Nelly Sachs’ poetry can be divided into two periods. From the time she started writing till 1940, when she lived her life in Germany, and from 1940 till 1970, when she lived in Sweden. There is a distinct difference between her poems of these two periods – they are like chalk and cheese. The poems she wrote during her German years were like traditional German poetry and were on familiar German themes, on fairy tales, fantasy, love, nature. The poems written during her Swedish years were mostly about the Holocaust. When one of her compilers tried publishing a collection of her poetry in later years, Nelly Sachs asked him to remove the poems from her German years, because she wanted to forget them. Her poems from that time are hard to find now.

This book is a beautiful, illustrated biography, and it talks about all this and more. There are photographs in every page, which are deeply linked to the particular section, photographs of books, places, documents, people, objects. The text with pictures brings us a deeply rich reading experience.

The book is not always smooth going. The biographical parts of it flow smoothly. I loved reading about Nelly Sachs’ friends especially, with whom she had really close relationships, and who were her soul sisters, some of whom took great risk during the Nazi era, and helped her escape the country. I also loved reading about her friendship with the poet, Paul Celan, whom she treated as her own brother, though she was thirty years older than him. Celan described their friendship beautifully like this – “Between Paris and Stockholm runs the meridian of pain and solace.” Outside of her parents, Nelly Sachs didn’t have a family, but these friends were her family, and they helped her and were there with her till the end. As they say, we are born into our biological family, about whom we can’t do much, but we can create our own family filled with the people whom we love and who love us back, and Nelly Sachs did exactly that.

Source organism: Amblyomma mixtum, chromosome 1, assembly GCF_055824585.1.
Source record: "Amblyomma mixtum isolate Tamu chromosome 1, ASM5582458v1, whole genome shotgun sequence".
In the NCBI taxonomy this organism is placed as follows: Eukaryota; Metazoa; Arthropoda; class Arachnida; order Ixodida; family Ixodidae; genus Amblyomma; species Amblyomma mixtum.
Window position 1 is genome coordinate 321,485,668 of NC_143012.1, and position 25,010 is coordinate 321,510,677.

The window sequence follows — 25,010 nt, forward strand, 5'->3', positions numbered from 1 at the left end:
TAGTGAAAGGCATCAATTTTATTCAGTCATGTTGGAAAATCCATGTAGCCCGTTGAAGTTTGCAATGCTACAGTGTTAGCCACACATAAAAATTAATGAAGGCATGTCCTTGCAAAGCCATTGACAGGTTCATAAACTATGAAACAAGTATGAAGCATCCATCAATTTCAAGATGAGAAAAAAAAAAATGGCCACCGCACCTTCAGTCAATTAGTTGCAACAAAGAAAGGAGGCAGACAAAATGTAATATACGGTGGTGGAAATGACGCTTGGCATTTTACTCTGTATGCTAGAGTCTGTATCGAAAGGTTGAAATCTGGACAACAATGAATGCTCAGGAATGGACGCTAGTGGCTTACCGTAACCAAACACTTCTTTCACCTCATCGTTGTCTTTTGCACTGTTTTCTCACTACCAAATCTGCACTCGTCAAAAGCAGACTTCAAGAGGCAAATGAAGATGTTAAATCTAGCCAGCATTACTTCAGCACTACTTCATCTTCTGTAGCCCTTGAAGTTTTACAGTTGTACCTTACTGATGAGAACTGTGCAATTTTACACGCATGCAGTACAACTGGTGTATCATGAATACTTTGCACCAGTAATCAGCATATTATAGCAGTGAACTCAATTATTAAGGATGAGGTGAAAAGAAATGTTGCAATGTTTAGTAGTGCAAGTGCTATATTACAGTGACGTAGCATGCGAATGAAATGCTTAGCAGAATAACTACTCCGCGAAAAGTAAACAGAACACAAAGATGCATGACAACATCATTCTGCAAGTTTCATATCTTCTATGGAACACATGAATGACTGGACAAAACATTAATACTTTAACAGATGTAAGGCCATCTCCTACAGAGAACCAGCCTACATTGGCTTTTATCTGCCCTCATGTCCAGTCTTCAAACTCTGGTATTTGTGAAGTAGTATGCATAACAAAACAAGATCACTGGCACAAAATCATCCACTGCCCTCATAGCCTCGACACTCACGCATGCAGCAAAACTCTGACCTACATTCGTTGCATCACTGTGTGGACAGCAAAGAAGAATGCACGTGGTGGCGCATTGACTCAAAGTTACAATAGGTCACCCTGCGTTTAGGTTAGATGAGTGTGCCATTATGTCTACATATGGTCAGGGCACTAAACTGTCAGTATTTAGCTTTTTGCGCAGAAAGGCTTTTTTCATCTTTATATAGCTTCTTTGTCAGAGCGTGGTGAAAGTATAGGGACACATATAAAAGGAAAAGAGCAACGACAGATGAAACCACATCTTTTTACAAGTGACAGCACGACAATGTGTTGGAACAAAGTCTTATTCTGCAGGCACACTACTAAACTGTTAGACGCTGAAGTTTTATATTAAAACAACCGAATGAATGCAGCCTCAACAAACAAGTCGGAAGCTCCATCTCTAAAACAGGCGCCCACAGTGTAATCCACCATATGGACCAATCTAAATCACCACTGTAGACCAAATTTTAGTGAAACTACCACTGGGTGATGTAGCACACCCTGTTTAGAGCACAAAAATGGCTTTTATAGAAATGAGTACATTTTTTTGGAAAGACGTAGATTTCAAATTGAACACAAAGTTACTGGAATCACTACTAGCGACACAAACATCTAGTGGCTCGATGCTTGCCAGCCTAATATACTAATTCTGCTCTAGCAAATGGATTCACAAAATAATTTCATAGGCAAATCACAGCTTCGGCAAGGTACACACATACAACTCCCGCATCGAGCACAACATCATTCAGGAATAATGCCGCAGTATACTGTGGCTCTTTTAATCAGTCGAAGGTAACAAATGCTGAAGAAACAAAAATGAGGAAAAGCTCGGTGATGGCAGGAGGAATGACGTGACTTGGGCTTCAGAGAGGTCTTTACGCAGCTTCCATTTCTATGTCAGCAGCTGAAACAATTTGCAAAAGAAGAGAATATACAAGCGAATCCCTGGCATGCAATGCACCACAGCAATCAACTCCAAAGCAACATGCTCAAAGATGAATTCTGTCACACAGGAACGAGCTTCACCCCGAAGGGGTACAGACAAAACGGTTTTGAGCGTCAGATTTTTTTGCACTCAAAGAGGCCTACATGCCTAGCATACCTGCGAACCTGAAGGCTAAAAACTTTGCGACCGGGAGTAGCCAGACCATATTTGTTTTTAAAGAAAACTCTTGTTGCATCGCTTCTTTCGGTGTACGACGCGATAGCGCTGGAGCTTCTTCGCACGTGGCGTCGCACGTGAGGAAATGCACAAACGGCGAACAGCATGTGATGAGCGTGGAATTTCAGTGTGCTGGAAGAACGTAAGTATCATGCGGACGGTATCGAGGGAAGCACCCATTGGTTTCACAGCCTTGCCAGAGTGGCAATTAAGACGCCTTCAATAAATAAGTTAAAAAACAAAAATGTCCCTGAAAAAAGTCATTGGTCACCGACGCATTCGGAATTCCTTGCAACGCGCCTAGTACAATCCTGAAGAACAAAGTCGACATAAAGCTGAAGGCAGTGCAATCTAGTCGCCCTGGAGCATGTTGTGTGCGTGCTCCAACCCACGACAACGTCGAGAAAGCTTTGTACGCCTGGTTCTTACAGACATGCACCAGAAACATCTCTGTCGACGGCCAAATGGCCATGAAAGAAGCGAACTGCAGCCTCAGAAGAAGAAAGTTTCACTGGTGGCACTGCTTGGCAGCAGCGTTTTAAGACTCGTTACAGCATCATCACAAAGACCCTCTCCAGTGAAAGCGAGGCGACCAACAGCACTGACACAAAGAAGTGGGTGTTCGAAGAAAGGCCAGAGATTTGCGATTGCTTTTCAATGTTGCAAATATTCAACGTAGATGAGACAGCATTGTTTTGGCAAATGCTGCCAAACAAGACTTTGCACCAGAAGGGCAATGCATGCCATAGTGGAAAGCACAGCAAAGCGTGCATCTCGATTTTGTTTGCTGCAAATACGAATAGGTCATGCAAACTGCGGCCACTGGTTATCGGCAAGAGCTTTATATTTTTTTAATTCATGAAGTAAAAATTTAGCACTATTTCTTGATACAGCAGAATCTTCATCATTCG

The poetry parts of the book were challenging to read, and demanded a lot of attention. I’m not a big fan of analyzing poetry – I love reading poems and contemplate on them and let them do their magic. So reading the analysis of the poems was extra hard for me. The book has a fascinating section which describes how the Nazis restricted Jewish writers and artists and finally banned them. It was a very insightful and heartbreaking part to read.

I loved reading Nelly Sachs’ biography. This is the only biography of hers available in English. It is a labour of love and the author Aris Fioretos has to be commended for his sensitive portrayal of this beautiful poet as well as his deep research into those times.

I’m sharing one of my favourite Nelly Sachs poems here. It makes me cry everytime I read it.

If I only knew

If I only knew

On what your last look rested.

Was it a stone that had drunk

So many last looks that they fell

Blindly upon its blindness?

Or was it earth,

Enough to fill a shoe,

And black already

With so much parting

And with so much killing?

Or was it your last road

That brought you a farewell from all the roads

You had walked?

A puddle, a bit of shining metal,

Perhaps the buckle of your enemy’s belt,

Or some other small augury

Of heaven?

Or did this earth,

Which lets no one depart unloved,

Send you a bird-sign through the air,

Reminding your soul that it quivered

In the torment of its burnt body?

– Translated by Ruth and Matthew Mead

Have you heard of Nelly Sachs? Have you read any of her poems?